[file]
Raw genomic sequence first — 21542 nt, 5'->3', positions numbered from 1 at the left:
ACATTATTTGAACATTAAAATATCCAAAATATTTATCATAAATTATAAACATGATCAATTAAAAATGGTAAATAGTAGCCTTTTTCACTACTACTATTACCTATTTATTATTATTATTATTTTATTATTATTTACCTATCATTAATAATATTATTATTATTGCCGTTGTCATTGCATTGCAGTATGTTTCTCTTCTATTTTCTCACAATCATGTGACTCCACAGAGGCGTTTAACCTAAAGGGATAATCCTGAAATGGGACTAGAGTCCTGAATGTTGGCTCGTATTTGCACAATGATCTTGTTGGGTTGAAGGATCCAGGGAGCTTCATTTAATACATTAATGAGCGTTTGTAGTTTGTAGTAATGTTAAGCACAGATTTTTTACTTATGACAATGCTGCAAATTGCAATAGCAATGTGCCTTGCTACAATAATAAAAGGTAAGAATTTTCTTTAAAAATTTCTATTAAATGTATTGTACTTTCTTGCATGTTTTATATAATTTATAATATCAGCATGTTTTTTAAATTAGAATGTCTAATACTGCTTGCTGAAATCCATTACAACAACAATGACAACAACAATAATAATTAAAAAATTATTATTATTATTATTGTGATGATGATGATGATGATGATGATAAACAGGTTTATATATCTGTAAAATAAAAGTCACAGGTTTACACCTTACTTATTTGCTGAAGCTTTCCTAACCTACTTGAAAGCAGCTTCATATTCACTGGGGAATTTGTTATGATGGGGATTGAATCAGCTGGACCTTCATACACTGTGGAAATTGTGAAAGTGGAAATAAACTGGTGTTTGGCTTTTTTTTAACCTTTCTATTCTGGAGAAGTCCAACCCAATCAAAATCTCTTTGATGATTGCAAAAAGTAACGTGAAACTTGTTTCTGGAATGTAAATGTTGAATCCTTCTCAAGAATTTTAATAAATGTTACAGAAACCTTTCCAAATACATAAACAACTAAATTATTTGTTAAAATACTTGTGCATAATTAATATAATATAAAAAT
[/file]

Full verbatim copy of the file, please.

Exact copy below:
Raw genomic sequence first — 21542 nt, 5'->3', positions numbered from 1 at the left:
ACATTATTTGAACATTAAAATATCCAAAATATTTATCATAAATTATAAACATGATCAATTAAAAATGGTAAATAGTAGCCTTTTTCACTACTACTATTACCTATTTATTATTATTATTATTTTATTATTATTTACCTATCATTAATAATATTATTATTATTGCCGTTGTCATTGCATTGCAGTATGTTTCTCTTCTATTTTCTCACAATCATGTGACTCCACAGAGGCGTTTAACCTAAAGGGATAATCCTGAAATGGGACTAGAGTCCTGAATGTTGGCTCGTATTTGCACAATGATCTTGTTGGGTTGAAGGATCCAGGGAGCTTCATTTAATACATTAATGAGCGTTTGTAGTTTGTAGTAATGTTAAGCACAGATTTTTTACTTATGACAATGCTGCAAATTGCAATAGCAATGTGCCTTGCTACAATAATAAAAGGTAAGAATTTTCTTTAAAAATTTCTATTAAATGTATTGTACTTTCTTGCATGTTTTATATAATTTATAATATCAGCATGTTTTTTAAATTAGAATGTCTAATACTGCTTGCTGAAATCCATTACAACAACAATGACAACAACAATAATAATTAAAAAATTATTATTATTATTATTGTGATGATGATGATGATGATGATGATAAACAGGTTTATATATCTGTAAAATAAAAGTCACAGGTTTACACCTTACTTATTTGCTGAAGCTTTCCTAACCTACTTGAAAGCAGCTTCATATTCACTGGGGAATTTGTTATGATGGGGATTGAATCAGCTGGACCTTCATACACTGTGGAAATTGTGAAAGTGGAAATAAACTGGTGTTTGGCTTTTTTTTAACCTTTCTATTCTGGAGAAGTCCAACCCAATCAAAATCTCTTTGATGATTGCAAAAAGTAACGTGAAACTTGTTTCTGGAATGTAAATGTTGAATCCTTCTCAAGAATTTTAATAAATGTTACAGAAACCTTTCCAAATACATAAACAACTAAATTATTTGTTAAAATACTTGTGCATAATTAATATAATATAAAAAT